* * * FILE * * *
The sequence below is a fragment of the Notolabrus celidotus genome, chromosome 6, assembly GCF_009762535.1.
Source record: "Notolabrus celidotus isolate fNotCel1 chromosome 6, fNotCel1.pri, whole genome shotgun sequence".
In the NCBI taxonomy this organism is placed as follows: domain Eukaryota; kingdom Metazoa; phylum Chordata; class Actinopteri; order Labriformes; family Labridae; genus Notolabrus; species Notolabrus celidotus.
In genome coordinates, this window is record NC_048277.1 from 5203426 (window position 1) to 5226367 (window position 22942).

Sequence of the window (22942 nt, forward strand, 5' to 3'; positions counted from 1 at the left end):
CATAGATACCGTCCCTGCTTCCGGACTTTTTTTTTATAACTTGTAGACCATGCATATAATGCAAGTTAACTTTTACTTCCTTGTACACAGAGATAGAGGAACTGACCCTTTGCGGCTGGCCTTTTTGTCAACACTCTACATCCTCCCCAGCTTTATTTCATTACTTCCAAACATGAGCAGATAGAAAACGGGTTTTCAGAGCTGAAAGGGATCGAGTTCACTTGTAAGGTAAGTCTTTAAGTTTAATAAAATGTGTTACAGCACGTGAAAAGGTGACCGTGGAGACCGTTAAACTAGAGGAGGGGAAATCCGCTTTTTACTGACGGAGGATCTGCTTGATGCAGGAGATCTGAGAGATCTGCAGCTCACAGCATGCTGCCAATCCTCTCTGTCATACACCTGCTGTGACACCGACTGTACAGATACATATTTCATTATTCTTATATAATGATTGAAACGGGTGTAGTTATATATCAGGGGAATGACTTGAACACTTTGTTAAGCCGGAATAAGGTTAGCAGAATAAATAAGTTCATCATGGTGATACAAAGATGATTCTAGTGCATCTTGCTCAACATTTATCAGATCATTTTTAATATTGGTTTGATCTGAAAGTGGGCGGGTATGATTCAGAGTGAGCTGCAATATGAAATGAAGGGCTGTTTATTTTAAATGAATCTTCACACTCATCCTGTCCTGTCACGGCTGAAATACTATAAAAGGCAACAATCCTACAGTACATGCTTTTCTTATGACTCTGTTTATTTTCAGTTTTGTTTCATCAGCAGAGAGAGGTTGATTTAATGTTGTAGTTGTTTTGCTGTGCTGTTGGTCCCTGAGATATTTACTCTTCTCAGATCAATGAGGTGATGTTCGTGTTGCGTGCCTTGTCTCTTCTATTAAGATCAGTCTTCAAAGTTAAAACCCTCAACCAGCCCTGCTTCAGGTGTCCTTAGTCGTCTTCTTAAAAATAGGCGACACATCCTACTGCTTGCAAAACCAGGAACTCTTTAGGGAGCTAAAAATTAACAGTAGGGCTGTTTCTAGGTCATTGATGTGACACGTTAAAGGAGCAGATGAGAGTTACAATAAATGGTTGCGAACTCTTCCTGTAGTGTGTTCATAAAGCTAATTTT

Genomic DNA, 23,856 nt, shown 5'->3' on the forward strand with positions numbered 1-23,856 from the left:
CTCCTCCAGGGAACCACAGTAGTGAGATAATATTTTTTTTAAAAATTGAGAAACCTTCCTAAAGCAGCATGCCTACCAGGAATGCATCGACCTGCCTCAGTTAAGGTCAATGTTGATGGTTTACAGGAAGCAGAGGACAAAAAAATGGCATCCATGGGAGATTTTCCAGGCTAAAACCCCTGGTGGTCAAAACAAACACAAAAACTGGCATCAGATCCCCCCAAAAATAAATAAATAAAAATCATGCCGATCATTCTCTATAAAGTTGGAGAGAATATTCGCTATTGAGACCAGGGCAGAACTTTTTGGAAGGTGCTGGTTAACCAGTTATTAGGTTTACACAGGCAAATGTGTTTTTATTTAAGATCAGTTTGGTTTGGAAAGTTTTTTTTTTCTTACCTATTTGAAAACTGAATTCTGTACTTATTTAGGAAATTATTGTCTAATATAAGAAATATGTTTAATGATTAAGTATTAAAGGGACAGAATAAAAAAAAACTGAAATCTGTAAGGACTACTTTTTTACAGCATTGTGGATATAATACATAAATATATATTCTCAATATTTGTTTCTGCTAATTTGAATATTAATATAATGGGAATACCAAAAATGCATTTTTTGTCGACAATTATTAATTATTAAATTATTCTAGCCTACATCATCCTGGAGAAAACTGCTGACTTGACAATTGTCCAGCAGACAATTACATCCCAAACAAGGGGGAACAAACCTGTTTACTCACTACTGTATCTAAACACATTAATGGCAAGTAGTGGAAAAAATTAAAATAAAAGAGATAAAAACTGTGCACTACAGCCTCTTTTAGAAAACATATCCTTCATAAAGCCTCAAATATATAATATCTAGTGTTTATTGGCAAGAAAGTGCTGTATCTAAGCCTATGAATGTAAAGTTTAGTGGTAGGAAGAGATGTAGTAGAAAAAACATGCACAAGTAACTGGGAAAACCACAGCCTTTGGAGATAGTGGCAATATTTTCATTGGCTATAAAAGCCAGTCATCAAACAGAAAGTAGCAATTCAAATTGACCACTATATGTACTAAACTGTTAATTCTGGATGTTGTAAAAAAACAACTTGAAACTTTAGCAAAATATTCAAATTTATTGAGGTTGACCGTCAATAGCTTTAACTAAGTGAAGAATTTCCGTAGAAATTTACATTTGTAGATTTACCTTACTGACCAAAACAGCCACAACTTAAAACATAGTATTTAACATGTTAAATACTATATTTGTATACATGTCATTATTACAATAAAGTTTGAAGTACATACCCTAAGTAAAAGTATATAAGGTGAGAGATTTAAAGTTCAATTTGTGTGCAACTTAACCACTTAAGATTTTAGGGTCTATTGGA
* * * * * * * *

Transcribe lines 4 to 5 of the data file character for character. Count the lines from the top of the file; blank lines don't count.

In genome coordinates, this window is record NC_048277.1 from 5203426 (window position 1) to 5226367 (window position 22942).

Sequence of the window (22942 nt, forward strand, 5' to 3'; positions counted from 1 at the left end):